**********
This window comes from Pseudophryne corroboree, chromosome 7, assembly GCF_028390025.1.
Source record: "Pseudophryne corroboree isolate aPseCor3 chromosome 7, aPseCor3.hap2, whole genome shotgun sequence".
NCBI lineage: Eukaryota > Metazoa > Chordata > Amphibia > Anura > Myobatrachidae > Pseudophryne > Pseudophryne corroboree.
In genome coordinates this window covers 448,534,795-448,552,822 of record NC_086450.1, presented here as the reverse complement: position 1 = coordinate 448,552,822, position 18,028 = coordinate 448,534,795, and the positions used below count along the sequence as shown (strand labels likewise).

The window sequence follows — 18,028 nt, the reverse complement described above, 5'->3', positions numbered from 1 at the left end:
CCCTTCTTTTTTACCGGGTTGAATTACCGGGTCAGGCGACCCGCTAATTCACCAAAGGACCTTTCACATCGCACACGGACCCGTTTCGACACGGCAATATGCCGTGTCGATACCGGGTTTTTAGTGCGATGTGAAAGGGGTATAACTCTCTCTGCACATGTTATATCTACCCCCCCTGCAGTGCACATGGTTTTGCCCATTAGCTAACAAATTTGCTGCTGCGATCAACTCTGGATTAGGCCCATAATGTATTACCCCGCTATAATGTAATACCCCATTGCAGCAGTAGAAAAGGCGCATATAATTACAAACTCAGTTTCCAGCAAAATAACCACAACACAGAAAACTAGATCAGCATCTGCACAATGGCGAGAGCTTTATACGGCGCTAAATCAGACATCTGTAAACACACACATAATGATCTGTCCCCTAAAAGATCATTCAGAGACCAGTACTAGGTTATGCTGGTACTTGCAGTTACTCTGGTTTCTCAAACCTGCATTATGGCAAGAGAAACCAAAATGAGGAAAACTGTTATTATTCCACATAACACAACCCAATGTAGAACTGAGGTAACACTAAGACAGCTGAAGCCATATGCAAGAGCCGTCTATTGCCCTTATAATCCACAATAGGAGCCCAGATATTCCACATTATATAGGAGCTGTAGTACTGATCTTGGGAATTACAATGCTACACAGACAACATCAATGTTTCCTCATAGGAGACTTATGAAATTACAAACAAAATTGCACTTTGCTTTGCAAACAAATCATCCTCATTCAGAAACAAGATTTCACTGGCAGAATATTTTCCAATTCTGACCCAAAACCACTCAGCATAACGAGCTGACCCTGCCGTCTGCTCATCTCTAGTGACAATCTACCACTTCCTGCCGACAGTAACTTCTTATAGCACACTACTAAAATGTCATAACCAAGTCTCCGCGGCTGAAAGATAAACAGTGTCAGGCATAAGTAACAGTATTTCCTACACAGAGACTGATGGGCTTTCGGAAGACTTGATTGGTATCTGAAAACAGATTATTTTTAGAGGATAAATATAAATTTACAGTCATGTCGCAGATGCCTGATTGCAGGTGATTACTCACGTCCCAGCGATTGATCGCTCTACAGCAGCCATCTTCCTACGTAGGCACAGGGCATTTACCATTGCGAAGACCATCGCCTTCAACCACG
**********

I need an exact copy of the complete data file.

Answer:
This window comes from Pseudophryne corroboree, chromosome 7, assembly GCF_028390025.1.
Source record: "Pseudophryne corroboree isolate aPseCor3 chromosome 7, aPseCor3.hap2, whole genome shotgun sequence".
NCBI lineage: Eukaryota > Metazoa > Chordata > Amphibia > Anura > Myobatrachidae > Pseudophryne > Pseudophryne corroboree.
In genome coordinates this window covers 448,534,795-448,552,822 of record NC_086450.1, presented here as the reverse complement: position 1 = coordinate 448,552,822, position 18,028 = coordinate 448,534,795, and the positions used below count along the sequence as shown (strand labels likewise).

The window sequence follows — 18,028 nt, the reverse complement described above, 5'->3', positions numbered from 1 at the left end:
CCCTTCTTTTTTACCGGGTTGAATTACCGGGTCAGGCGACCCGCTAATTCACCAAAGGACCTTTCACATCGCACACGGACCCGTTTCGACACGGCAATATGCCGTGTCGATACCGGGTTTTTAGTGCGATGTGAAAGGGGTATAACTCTCTCTGCACATGTTATATCTACCCCCCCTGCAGTGCACATGGTTTTGCCCATTAGCTAACAAATTTGCTGCTGCGATCAACTCTGGATTAGGCCCATAATGTATTACCCCGCTATAATGTAATACCCCATTGCAGCAGTAGAAAAGGCGCATATAATTACAAACTCAGTTTCCAGCAAAATAACCACAACACAGAAAACTAGATCAGCATCTGCACAATGGCGAGAGCTTTATACGGCGCTAAATCAGACATCTGTAAACACACACATAATGATCTGTCCCCTAAAAGATCATTCAGAGACCAGTACTAGGTTATGCTGGTACTTGCAGTTACTCTGGTTTCTCAAACCTGCATTATGGCAAGAGAAACCAAAATGAGGAAAACTGTTATTATTCCACATAACACAACCCAATGTAGAACTGAGGTAACACTAAGACAGCTGAAGCCATATGCAAGAGCCGTCTATTGCCCTTATAATCCACAATAGGAGCCCAGATATTCCACATTATATAGGAGCTGTAGTACTGATCTTGGGAATTACAATGCTACACAGACAACATCAATGTTTCCTCATAGGAGACTTATGAAATTACAAACAAAATTGCACTTTGCTTTGCAAACAAATCATCCTCATTCAGAAACAAGATTTCACTGGCAGAATATTTTCCAATTCTGACCCAAAACCACTCAGCATAACGAGCTGACCCTGCCGTCTGCTCATCTCTAGTGACAATCTACCACTTCCTGCCGACAGTAACTTCTTATAGCACACTACTAAAATGTCATAACCAAGTCTCCGCGGCTGAAAGATAAACAGTGTCAGGCATAAGTAACAGTATTTCCTACACAGAGACTGATGGGCTTTCGGAAGACTTGATTGGTATCTGAAAACAGATTATTTTTAGAGGATAAATATAAATTTACAGTCATGTCGCAGATGCCTGATTGCAGGTGATTACTCACGTCCCAGCGATTGATCGCTCTACAGCAGCCATCTTCCTACGTAGGCACAGGGCATTTACCATTGCGAAGACCATCGCCTTCAACCACG